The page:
Exemption to Grandfathering is Nuisance (see Raith v Coles 1984 below, pre-eminent case on Nuisance):
“unless it includes activity which is a nuisance or harmful to the public health and welfare….”
“No one can have a ‘grandfathered’ right to injure neighbours or the public by creating a nuisance.
9. McDaniel and McDaniel v Strata Plan LMS, 2012 - 1657 BCHRT 167
Decision cites James obo James v silver Campsites [para 39-40] in relation to
“The Tribunal has said, and I accept that from any personal, social, emotional or development perspective, a home is central to a person’s security and sense of self.”
10. James obo James v Silver Campsites and another (No.3) 2012
Decision cites Bekele v Cierpich 2008 HRTO 7 below [para 88], on
“discrimination in relation to a person’s home has been recognized as ‘particularly egregious’, often marked by a power imbalance in bargaining power, especially where demand for housing exceeds supply.”
Cites Bed, Bath, and Beyond: Discrimination in Rental, Co-op and Strata Housing (see above).
11. Chorney v Owners, Strata Plan VIS770 2011 BCSC 1811
Mr. Justice Schultes directs the Strata administrator,
“to exercise the full extent of the authorities that are afforded to him in his position under the Strata Act,”  and
Instructs the Strata administrator that ”having sought to enforce the bylaws informally but without efficacy, the Strata administrator cannot then characterize further efforts as now the sole responsibility of the petitioners…”  and
“When the authority to solve the problem exists within the corporation’s own current authority and as the administrator is charged to exercise them.” 
12. Feaver v Davidson, 2003, O.R.H.T.D. No. 103 [para 20-31]
In this case of a landlord versus a tenant, the decision includes a summary of the harmful affects of secondhand smoke from Health Canada website.
13. Koretski v Fowler, 2008 QCCQ 2534 (Quebec) – cites Feaver v Davidson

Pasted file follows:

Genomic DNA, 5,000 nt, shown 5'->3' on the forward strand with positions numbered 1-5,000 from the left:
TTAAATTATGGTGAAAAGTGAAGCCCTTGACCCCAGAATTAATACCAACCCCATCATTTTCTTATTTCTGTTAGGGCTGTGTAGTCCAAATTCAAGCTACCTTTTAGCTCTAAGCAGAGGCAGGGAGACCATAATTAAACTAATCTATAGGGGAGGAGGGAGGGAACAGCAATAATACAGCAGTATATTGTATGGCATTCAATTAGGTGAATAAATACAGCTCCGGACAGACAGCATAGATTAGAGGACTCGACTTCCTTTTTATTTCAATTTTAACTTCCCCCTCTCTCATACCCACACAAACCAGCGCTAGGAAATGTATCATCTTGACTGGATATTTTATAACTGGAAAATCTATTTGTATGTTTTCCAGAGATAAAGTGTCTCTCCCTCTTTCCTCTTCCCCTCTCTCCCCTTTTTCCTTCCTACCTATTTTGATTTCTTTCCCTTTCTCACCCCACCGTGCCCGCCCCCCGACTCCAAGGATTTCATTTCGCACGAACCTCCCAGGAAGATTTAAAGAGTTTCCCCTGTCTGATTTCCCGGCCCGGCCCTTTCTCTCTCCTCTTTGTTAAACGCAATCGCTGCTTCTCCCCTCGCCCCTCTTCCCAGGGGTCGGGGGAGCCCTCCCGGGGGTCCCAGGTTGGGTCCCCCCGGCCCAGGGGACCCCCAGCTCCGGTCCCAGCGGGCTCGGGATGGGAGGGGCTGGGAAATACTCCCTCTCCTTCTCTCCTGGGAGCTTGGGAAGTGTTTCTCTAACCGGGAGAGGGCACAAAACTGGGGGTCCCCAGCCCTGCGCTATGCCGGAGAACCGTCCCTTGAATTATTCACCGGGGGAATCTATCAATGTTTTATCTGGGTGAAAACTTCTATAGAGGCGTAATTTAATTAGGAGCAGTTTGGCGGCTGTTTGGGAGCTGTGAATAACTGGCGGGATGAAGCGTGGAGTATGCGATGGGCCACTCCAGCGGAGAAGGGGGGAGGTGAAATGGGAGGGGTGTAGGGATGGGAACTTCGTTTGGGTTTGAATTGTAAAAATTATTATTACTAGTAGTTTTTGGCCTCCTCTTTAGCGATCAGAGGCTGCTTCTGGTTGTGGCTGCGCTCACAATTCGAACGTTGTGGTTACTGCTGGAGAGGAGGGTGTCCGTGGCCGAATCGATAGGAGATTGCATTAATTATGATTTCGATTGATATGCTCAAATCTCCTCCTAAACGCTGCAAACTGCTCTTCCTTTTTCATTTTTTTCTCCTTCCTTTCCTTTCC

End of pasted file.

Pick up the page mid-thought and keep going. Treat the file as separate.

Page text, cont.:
14. Young v Saanich Police Department, 2003, BCSC 926
Comprehensive case on the issue of secondhand smoke from marijuana.
15. Bekele v Cierpich 2008 HRTO 7
16. Kenny v Schuster Real Estate (Café Zen) 1990 SCBC C874184
17. Raith v Coles 1984 B.C.J. No 772
Pre-eminent case law on Nuisance and which each of the residential Acts incorporated. Raith v Coles does not differentiate on the basis of particular sensitivities or disabilities, but distinguishes on the awareness and responsiveness to standards of behavior and responsibility of cognizant people of a time and place.
“The standard of comfortable living which is thus to be taken as the test of a nuisance is not a single universal standard for all times and places, but a variable standard differing in different localities. The question in every case is not whether the individual plaintiff suffers what he regards as substantial discomfort or inconvenience, but whether the reasonable man connotes a person whose notions and standards of behavior and responsibility correspond with those generally obtained among ordinary people in our society at the present time…” [para 8]
18. Royal Anne Hotel Co. Ltd. v. Ashcroft et al, 1979, 8 C.C.L.T.179 BCCA
19. Residential Tenancy Act, Section 28 enjoyment, Section 32, health hazard
20. Rich Coleman,
“When someone causes a nuisance, Council must enforce the bylaws by taking steps to deal with the nuisance. It is not simply an issue between neighbours.”